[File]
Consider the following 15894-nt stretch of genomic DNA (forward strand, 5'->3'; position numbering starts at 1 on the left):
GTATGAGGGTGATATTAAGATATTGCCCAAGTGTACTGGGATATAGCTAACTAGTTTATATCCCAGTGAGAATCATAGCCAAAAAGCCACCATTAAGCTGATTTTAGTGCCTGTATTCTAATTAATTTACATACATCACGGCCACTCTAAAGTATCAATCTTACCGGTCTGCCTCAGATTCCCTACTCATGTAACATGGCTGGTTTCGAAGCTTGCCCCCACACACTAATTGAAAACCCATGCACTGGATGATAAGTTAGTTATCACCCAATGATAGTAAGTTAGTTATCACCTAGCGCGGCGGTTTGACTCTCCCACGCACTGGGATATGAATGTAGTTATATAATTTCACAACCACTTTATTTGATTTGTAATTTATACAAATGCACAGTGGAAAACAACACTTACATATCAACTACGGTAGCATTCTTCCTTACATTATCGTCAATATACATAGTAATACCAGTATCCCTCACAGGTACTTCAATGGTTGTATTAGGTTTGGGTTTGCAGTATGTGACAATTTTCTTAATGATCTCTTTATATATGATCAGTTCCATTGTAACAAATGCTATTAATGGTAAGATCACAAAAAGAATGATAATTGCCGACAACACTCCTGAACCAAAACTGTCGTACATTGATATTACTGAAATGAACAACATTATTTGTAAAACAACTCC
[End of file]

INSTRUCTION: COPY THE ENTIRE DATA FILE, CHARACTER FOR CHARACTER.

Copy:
Consider the following 15894-nt stretch of genomic DNA (forward strand, 5'->3'; position numbering starts at 1 on the left):
GTATGAGGGTGATATTAAGATATTGCCCAAGTGTACTGGGATATAGCTAACTAGTTTATATCCCAGTGAGAATCATAGCCAAAAAGCCACCATTAAGCTGATTTTAGTGCCTGTATTCTAATTAATTTACATACATCACGGCCACTCTAAAGTATCAATCTTACCGGTCTGCCTCAGATTCCCTACTCATGTAACATGGCTGGTTTCGAAGCTTGCCCCCACACACTAATTGAAAACCCATGCACTGGATGATAAGTTAGTTATCACCCAATGATAGTAAGTTAGTTATCACCTAGCGCGGCGGTTTGACTCTCCCACGCACTGGGATATGAATGTAGTTATATAATTTCACAACCACTTTATTTGATTTGTAATTTATACAAATGCACAGTGGAAAACAACACTTACATATCAACTACGGTAGCATTCTTCCTTACATTATCGTCAATATACATAGTAATACCAGTATCCCTCACAGGTACTTCAATGGTTGTATTAGGTTTGGGTTTGCAGTATGTGACAATTTTCTTAATGATCTCTTTATATATGATCAGTTCCATTGTAACAAATGCTATTAATGGTAAGATCACAAAAAGAATGATAATTGCCGACAACACTCCTGAACCAAAACTGTCGTACATTGATATTACTGAAATGAACAACATTATTTGTAAAACAACTCC